Updated: August 08, 2018 05:17 AM GMT
Church workers light candles in Manila during a ceremony to dramatize a protest against a wave of killings in the country, including attacks on members of the clergy. (Photo by Angie de Silva)
In a meeting between Archbishop Romulo Valles of Davao and President Rodrigo Duterte last month, the head of the Philippine bishops' conference raised concerns over several issues with the president.
Earlier, Duterte had called God "stupid" and laughed off some fundamental church teachings, including the concept of original sin.
Several political observers said the president miscalculated his tirades against God. The president could attack the country's clergy but should not have attacked God.
The country's Catholic bishops maintained that a "pastoral exhortation" they issued following Duterte's rants was not an indictment of the president's administration.
It was a call on Catholics to remain steadfast in what the prelates described was the "collective vocation and mission to actively work for peace."
The exhortation cited priests being murdered for being witnesses to Christ as well as modern-day prophets as "being silenced by the treacherous bullets of assassins."
During the two years that Duterte has been president, three Catholic priests have been killed.
In their statement, the bishops recognized divisions among members of the flock, especially when some condone the wave of killings and laugh when the president blasphemes.
The bishops enumerated the sufferings of the poor even as they reiterated their support for "democratically-elected" officials.
The prelates said they look forward to partnering with government on programs that will benefit the people.
Bishop Pablo Virgilio David, prelate of Kalookan Diocese where hundreds of suspected drug offenders have been killed, said he wishes the government would be a partner in the pursuit of social justice.
He mentioned the plight of Australian missionary nun Patricia Fox who has been ordered deported by the authorities for helping the poor.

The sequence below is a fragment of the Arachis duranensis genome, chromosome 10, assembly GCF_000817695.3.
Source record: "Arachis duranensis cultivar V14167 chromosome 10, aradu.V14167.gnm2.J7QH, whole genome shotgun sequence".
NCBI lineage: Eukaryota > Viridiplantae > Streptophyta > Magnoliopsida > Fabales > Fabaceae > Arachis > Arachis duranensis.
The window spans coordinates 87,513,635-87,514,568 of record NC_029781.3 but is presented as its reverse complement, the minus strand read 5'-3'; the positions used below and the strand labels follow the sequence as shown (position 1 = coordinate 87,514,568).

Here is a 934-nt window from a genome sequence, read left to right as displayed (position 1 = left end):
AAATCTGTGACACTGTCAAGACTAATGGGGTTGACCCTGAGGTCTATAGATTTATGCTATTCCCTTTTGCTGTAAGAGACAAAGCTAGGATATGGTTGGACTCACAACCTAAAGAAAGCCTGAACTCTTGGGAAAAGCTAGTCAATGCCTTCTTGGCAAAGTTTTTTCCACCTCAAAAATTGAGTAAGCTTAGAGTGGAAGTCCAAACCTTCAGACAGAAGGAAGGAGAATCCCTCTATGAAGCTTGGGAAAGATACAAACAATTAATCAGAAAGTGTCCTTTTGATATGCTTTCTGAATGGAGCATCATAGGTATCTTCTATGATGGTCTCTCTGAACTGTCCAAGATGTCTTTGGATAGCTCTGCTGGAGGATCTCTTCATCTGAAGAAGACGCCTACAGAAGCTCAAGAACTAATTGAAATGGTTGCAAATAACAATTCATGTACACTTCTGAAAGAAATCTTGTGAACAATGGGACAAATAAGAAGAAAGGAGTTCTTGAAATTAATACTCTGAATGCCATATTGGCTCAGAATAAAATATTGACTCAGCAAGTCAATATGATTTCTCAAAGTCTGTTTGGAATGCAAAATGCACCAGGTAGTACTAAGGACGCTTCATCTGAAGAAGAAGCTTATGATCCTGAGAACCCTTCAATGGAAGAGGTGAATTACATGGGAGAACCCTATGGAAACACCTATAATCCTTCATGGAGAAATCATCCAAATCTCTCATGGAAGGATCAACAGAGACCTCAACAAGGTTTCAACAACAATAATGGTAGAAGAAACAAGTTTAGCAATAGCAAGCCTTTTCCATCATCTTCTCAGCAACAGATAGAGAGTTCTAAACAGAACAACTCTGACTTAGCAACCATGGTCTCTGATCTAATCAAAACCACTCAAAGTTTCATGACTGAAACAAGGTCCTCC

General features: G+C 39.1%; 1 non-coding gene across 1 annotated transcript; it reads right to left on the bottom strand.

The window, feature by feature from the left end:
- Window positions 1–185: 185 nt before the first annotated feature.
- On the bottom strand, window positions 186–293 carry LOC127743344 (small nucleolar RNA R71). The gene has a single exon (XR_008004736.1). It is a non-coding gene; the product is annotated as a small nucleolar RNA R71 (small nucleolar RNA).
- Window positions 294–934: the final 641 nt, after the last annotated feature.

Recently, Protestants raised concerns when three of their missionaries were held by the government for joining a fact-finding mission looking into alleged human rights abuses in the southern Philippines.
Rev. Thomas Kemper, general secretary of the Global Ministries of the Methodists, said that as missionaries they have to spread the Gospel to all men and women.
He said there seems to be a "misunderstanding" in the Philippines about what Christianity is and what the Gospel is all about.
The Methodist missionaries were eventually allowed to leave the country after being blacklisted by the country's immigration bureau.
Social inequality, injustice and abuses of human rights are among issues that Filipino parish priests, missionaries, pastors, and church workers encounter every day.
Being on the side of the poor can be misinterpreted as being anti-establishment. It happened during the time of late dictator Ferdinand Marcos.
But priests, nuns, and missionaries can always take comfort from what Dom Helder Camara once said: "When I give food to the poor, they call me a saint. When I ask why the poor have no food, they call me a communist."
As Pope Francis said recently, he prefers a church that is bruised, hurting and dirty "because it has been out in the streets" rather than a church that is "unhealthy from being confined and from clinging to its security."
Melo Acuna has worked as a broadcast journalist for the past three decades. He has spent time with faith-based groups in various dioceses in the Philippines through his work as reporter, and later as station manager of church-run radio Veritas 846.
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